When writing that paper or legal brief, think about adding a quotation to emphasize your point or enliven your argument. The library has a number of books that compile legal quotations from a variety of sources - here are just a few:
Quote It Completely!: World Reference Guide to More Than 5,500 Memorable Quotations from Law and Literature includes quotations from legal literature and judicial decisions, with indexes by name, subject, and keyword. Sources range from the Code of Hammurabi and the Bible to Shakespeare and the English Yearbooks. When writing about defamation, this quote from Justice Benjamin Cardozo might provide useful: "Reputation...is a plant of tender growth, and its bloom, once lost, is not easily restored." People ex rel. Karlin v. Culkin (1928).
Over 2,500 quotes concerning the law are provided in The Quotable Lawyer, which includes quotations from jurists and lawyers as well as poets, playwrights, politicians, humorists, actors, and activists. The quotes are organized into chapters by topic and chronologically within each chapter. Why not use this gem from Sir Edward Coke in your next paper on corporate law: "Corporations cannot commit treason, nor be outlawed, nor excommunicated, for they have no souls."Case of Sutton’s Hospital (1612).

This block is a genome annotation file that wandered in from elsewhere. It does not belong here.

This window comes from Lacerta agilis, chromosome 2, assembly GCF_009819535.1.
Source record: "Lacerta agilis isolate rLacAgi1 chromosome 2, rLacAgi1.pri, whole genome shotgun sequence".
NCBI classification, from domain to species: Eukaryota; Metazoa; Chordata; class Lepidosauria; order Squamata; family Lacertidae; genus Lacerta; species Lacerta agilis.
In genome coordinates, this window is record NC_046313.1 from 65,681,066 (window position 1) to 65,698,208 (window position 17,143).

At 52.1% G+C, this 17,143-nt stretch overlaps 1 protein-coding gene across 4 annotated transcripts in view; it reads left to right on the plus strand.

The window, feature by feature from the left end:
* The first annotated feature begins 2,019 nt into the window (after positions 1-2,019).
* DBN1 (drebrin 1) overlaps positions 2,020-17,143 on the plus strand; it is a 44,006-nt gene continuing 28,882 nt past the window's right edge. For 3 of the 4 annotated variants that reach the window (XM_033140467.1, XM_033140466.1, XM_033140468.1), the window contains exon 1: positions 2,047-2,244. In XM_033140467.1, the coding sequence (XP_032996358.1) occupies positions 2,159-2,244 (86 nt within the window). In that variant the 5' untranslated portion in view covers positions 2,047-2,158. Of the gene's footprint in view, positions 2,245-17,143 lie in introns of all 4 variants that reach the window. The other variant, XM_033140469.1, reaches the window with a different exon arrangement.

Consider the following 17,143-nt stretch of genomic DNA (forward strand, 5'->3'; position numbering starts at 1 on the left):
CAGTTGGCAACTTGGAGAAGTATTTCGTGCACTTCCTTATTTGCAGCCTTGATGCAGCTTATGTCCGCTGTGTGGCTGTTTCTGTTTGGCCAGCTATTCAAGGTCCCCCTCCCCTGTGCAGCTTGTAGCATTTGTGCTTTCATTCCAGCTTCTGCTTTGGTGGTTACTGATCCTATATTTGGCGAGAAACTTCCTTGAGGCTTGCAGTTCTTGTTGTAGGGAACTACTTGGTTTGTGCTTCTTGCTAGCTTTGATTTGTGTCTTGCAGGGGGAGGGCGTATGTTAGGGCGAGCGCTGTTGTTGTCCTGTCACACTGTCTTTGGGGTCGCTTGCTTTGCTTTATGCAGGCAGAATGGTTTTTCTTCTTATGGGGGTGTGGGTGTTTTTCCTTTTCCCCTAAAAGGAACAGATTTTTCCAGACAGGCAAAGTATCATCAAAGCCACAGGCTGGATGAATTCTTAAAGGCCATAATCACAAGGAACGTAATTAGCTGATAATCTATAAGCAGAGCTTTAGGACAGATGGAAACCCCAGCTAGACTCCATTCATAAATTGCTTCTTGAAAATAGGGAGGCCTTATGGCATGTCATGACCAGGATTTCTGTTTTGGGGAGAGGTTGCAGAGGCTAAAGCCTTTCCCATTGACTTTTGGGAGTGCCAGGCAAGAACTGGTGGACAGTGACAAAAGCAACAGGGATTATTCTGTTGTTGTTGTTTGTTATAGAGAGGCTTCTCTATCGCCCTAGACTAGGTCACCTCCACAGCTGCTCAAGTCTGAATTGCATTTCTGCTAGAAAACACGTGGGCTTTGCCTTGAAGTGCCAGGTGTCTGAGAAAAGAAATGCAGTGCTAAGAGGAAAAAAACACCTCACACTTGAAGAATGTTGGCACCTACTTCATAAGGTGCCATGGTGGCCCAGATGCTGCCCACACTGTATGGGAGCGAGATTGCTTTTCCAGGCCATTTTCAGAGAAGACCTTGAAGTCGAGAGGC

The Oxford Dictionary of American Legal Quotations provides over 3,500 quotations from American judges and legal commentators, as well as sayings from literature, humor, motion pictures, and songs. Its coverage extends from the Mayflower Compact to Clarence Thomas. This quote from Justice Louis Brandeis might come in handy if you are arguing on behalf of a not-so-virtuous client: "Equity does not demand that its suitors shall have led blameless lives." Loughran v. Loughran (1934).
The Wisdom of the Supreme Court includes more than 4,000 quotations from the reported opinions of the Supreme Court and other writings by those who have served as members. Its contents are arranged in alphabetical order by topic. You might want to work this quote by Justice Oliver Wendell Holmes Jr. into that paper on torts: "When a man does the series of acts called walking, it is assumed for purposes of responsibility that he knows the earth is under his feet."The Common Law, 152-53.